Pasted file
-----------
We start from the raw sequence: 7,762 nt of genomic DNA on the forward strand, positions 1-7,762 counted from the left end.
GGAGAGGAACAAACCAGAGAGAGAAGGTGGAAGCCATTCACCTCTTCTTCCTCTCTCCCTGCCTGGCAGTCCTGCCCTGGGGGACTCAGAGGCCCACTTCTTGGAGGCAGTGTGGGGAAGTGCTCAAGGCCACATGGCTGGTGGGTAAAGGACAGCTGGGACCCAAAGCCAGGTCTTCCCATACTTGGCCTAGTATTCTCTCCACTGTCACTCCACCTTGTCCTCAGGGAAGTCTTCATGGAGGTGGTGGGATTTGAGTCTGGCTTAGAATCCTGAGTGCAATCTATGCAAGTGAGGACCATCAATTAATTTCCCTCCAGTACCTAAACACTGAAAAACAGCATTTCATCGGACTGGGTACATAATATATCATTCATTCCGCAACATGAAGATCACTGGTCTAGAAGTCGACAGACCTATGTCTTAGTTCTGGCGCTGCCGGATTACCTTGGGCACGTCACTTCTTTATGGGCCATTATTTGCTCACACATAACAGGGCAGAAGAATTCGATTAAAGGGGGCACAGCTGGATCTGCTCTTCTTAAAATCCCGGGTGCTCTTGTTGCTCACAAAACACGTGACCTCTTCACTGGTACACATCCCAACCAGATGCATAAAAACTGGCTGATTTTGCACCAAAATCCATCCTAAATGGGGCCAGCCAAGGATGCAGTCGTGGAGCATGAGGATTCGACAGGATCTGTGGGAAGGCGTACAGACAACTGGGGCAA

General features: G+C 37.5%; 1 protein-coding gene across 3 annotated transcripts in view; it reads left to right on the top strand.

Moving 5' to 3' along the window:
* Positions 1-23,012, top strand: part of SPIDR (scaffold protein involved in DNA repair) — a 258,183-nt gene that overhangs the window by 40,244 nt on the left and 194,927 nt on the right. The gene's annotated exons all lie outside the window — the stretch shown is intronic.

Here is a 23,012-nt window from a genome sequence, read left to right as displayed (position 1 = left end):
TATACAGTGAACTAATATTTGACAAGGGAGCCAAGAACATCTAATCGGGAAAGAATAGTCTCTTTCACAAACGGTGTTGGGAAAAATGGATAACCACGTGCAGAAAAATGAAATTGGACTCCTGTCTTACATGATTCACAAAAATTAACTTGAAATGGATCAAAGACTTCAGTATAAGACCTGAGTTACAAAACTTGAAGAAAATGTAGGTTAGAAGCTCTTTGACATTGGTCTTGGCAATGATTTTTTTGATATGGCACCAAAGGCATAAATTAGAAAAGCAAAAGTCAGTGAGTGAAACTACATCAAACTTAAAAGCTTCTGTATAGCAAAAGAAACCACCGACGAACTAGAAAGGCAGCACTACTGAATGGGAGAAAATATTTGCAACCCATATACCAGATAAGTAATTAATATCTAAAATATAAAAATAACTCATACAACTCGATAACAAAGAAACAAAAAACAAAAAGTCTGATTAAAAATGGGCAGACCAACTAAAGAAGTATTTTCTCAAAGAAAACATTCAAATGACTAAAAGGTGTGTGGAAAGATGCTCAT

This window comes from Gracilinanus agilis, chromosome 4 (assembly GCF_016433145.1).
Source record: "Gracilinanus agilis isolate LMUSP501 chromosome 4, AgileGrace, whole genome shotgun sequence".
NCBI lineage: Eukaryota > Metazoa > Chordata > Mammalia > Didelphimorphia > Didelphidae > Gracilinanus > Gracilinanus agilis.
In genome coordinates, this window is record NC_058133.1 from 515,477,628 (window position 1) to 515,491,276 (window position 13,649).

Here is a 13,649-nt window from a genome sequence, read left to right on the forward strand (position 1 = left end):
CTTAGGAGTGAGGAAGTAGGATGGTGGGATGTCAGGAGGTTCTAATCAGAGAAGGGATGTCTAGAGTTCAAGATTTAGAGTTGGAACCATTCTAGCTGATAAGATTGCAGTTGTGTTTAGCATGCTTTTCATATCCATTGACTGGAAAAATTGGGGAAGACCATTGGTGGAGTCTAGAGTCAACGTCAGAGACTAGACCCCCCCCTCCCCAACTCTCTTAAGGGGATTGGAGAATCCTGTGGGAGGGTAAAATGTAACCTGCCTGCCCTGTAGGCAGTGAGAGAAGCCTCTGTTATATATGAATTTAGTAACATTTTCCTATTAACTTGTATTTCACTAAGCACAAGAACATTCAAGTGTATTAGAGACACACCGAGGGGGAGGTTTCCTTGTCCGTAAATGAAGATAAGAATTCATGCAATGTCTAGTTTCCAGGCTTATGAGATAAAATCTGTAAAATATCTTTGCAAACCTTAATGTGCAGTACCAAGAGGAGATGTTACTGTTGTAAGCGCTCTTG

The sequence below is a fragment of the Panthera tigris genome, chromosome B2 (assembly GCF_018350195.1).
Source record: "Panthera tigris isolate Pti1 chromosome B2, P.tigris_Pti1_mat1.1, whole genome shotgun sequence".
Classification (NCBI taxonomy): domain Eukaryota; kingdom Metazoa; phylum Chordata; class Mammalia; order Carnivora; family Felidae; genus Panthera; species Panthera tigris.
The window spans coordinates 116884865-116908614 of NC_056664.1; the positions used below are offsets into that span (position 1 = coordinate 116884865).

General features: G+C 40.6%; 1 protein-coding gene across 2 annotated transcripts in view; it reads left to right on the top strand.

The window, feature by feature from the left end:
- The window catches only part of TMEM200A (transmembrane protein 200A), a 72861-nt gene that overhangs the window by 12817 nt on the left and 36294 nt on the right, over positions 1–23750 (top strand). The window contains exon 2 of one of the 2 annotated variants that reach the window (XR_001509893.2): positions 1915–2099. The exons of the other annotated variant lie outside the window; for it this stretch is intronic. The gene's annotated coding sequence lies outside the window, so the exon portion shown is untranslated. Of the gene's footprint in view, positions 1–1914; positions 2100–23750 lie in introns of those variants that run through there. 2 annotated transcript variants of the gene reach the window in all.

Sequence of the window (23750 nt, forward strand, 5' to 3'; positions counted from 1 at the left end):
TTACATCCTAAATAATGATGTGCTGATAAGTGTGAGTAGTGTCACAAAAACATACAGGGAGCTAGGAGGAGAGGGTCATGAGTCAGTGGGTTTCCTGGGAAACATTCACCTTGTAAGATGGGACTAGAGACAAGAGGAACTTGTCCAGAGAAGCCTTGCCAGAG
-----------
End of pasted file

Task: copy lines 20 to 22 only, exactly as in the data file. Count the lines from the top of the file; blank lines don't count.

- The window catches only part of TMEM200A (transmembrane protein 200A), a 72861-nt gene that overhangs the window by 12817 nt on the left and 36294 nt on the right, over positions 1–23750 (top strand). The window contains exon 2 of one of the 2 annotated variants that reach the window (XR_001509893.2): positions 1915–2099. The exons of the other annotated variant lie outside the window; for it this stretch is intronic. The gene's annotated coding sequence lies outside the window, so the exon portion shown is untranslated. Of the gene's footprint in view, positions 1–1914; positions 2100–23750 lie in introns of those variants that run through there. 2 annotated transcript variants of the gene reach the window in all.

Sequence of the window (23750 nt, forward strand, 5' to 3'; positions counted from 1 at the left end):
TTACATCCTAAATAATGATGTGCTGATAAGTGTGAGTAGTGTCACAAAAACATACAGGGAGCTAGGAGGAGAGGGTCATGAGTCAGTGGGTTTCCTGGGAAACATTCACCTTGTAAGATGGGACTAGAGACAAGAGGAACTTGTCCAGAGAAGCCTTGCCAGAG